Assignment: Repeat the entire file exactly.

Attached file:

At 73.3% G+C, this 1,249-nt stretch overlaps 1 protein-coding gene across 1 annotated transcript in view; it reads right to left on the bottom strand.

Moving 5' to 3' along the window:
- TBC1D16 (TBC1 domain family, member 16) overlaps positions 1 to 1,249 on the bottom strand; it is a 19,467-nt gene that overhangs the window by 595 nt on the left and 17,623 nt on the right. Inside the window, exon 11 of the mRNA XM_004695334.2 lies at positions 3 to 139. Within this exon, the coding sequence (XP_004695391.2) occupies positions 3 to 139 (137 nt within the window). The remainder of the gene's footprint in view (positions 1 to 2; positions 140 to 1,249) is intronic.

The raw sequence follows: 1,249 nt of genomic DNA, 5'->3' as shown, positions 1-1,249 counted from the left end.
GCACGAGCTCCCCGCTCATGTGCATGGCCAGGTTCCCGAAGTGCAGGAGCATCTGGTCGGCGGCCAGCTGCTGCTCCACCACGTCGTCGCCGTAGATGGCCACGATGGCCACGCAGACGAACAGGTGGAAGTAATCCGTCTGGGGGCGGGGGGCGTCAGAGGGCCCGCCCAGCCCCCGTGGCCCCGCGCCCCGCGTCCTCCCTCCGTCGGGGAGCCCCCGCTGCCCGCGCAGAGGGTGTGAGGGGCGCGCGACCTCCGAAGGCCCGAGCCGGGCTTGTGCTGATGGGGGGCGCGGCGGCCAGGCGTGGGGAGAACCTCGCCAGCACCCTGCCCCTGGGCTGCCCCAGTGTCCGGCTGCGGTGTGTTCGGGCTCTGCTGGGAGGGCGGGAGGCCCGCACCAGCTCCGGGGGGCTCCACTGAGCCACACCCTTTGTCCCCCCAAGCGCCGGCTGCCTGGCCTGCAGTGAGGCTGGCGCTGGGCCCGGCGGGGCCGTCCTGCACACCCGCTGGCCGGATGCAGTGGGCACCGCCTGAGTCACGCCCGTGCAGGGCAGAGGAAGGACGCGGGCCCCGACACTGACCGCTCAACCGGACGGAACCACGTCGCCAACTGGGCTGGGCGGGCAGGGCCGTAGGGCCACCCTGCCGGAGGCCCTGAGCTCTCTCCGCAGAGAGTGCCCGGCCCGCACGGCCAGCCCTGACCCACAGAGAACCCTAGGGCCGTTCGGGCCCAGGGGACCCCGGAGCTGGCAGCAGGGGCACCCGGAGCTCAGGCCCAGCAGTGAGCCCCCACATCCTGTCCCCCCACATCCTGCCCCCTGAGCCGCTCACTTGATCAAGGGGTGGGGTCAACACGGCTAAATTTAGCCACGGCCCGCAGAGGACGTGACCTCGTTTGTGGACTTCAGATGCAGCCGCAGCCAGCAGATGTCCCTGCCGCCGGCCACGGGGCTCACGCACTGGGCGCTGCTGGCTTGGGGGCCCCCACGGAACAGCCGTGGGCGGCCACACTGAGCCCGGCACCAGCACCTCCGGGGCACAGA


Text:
At 73.3% G+C, this 1,249-nt stretch overlaps 1 protein-coding gene across 1 annotated transcript in view; it reads right to left on the bottom strand.

Moving 5' to 3' along the window:
- TBC1D16 (TBC1 domain family, member 16) overlaps positions 1 to 1,249 on the bottom strand; it is a 19,467-nt gene that overhangs the window by 595 nt on the left and 17,623 nt on the right. Inside the window, exon 11 of the mRNA XM_004695334.2 lies at positions 3 to 139. Within this exon, the coding sequence (XP_004695391.2) occupies positions 3 to 139 (137 nt within the window). The remainder of the gene's footprint in view (positions 1 to 2; positions 140 to 1,249) is intronic.

The raw sequence follows: 1,249 nt of genomic DNA, 5'->3' as shown, positions 1-1,249 counted from the left end.
GCACGAGCTCCCCGCTCATGTGCATGGCCAGGTTCCCGAAGTGCAGGAGCATCTGGTCGGCGGCCAGCTGCTGCTCCACCACGTCGTCGCCGTAGATGGCCACGATGGCCACGCAGACGAACAGGTGGAAGTAATCCGTCTGGGGGCGGGGGGCGTCAGAGGGCCCGCCCAGCCCCCGTGGCCCCGCGCCCCGCGTCCTCCCTCCGTCGGGGAGCCCCCGCTGCCCGCGCAGAGGGTGTGAGGGGCGCGCGACCTCCGAAGGCCCGAGCCGGGCTTGTGCTGATGGGGGGCGCGGCGGCCAGGCGTGGGGAGAACCTCGCCAGCACCCTGCCCCTGGGCTGCCCCAGTGTCCGGCTGCGGTGTGTTCGGGCTCTGCTGGGAGGGCGGGAGGCCCGCACCAGCTCCGGGGGGCTCCACTGAGCCACACCCTTTGTCCCCCCAAGCGCCGGCTGCCTGGCCTGCAGTGAGGCTGGCGCTGGGCCCGGCGGGGCCGTCCTGCACACCCGCTGGCCGGATGCAGTGGGCACCGCCTGAGTCACGCCCGTGCAGGGCAGAGGAAGGACGCGGGCCCCGACACTGACCGCTCAACCGGACGGAACCACGTCGCCAACTGGGCTGGGCGGGCAGGGCCGTAGGGCCACCCTGCCGGAGGCCCTGAGCTCTCTCCGCAGAGAGTGCCCGGCCCGCACGGCCAGCCCTGACCCACAGAGAACCCTAGGGCCGTTCGGGCCCAGGGGACCCCGGAGCTGGCAGCAGGGGCACCCGGAGCTCAGGCCCAGCAGTGAGCCCCCACATCCTGTCCCCCCACATCCTGCCCCCTGAGCCGCTCACTTGATCAAGGGGTGGGGTCAACACGGCTAAATTTAGCCACGGCCCGCAGAGGACGTGACCTCGTTTGTGGACTTCAGATGCAGCCGCAGCCAGCAGATGTCCCTGCCGCCGGCCACGGGGCTCACGCACTGGGCGCTGCTGGCTTGGGGGCCCCCACGGAACAGCCGTGGGCGGCCACACTGAGCCCGGCACCAGCACCTCCGGGGCACAGA